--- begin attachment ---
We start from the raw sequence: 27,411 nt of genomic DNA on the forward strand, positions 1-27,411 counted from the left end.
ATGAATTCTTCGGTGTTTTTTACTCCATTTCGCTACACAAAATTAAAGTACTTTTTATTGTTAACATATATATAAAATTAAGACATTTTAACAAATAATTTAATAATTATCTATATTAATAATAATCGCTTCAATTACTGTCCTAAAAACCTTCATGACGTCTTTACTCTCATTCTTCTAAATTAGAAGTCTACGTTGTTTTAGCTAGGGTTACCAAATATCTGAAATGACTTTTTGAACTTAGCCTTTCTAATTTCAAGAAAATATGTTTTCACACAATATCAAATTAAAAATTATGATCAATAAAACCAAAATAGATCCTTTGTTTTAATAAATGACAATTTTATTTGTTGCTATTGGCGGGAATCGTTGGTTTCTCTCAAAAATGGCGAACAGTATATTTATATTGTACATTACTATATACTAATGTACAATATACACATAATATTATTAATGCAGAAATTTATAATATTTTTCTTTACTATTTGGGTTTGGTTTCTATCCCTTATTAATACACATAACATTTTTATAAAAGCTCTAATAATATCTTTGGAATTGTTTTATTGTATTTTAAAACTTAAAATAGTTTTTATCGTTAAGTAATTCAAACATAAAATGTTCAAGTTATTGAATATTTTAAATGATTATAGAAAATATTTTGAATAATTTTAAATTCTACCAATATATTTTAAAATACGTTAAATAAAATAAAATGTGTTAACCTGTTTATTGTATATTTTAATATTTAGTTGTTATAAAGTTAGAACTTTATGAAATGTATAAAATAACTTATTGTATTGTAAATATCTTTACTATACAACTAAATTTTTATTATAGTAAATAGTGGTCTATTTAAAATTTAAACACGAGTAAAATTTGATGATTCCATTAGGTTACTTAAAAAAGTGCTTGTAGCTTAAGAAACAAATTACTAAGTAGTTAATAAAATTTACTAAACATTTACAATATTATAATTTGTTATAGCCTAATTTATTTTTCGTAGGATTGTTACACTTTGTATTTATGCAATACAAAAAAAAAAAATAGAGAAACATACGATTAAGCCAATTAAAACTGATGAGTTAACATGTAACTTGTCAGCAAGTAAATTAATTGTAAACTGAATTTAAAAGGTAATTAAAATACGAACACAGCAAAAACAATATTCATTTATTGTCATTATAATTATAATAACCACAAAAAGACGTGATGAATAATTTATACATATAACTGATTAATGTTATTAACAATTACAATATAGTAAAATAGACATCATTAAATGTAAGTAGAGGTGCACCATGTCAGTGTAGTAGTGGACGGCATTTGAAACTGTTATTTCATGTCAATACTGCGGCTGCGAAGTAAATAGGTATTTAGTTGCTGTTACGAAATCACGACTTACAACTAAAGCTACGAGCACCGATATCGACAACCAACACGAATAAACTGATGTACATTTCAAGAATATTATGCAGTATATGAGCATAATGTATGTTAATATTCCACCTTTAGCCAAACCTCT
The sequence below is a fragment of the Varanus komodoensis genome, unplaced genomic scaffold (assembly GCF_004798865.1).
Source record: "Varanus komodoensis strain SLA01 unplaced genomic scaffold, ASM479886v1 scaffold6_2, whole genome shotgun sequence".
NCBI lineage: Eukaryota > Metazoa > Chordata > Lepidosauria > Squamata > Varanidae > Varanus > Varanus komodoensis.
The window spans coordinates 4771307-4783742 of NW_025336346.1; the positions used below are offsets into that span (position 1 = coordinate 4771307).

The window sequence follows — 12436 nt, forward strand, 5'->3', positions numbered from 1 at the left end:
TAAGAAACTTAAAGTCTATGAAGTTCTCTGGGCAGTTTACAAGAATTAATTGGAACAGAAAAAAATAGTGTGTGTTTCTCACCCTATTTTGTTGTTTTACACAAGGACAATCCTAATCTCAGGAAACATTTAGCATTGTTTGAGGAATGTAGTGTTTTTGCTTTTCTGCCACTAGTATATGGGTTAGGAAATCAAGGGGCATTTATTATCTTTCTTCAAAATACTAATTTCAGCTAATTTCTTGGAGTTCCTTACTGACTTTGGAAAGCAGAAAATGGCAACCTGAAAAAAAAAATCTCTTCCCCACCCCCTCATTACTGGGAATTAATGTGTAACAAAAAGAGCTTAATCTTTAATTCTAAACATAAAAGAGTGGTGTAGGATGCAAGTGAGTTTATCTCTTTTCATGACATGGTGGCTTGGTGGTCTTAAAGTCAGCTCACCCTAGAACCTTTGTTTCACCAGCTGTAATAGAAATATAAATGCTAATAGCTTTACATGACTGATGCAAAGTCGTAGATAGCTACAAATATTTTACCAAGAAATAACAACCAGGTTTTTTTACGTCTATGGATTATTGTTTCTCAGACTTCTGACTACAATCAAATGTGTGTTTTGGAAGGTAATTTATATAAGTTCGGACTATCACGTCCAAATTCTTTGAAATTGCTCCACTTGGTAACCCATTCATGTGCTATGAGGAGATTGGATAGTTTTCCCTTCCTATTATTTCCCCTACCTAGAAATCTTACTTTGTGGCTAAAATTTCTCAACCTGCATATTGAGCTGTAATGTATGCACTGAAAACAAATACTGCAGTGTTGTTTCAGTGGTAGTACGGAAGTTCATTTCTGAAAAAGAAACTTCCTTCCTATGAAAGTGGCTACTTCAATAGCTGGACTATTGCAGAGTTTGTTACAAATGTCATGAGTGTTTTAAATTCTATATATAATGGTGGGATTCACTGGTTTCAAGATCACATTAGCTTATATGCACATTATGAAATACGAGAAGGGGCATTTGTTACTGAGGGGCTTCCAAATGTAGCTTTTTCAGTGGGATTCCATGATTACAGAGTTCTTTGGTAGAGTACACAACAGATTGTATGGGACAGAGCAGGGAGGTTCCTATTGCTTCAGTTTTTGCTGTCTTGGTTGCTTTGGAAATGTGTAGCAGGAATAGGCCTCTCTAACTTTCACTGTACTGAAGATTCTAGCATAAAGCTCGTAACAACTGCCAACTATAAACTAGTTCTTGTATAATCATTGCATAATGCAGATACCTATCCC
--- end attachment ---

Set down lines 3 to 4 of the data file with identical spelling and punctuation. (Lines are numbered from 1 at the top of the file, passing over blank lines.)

The sequence below is a fragment of the Varanus komodoensis genome, unplaced genomic scaffold (assembly GCF_004798865.1).
Source record: "Varanus komodoensis strain SLA01 unplaced genomic scaffold, ASM479886v1 scaffold6_2, whole genome shotgun sequence".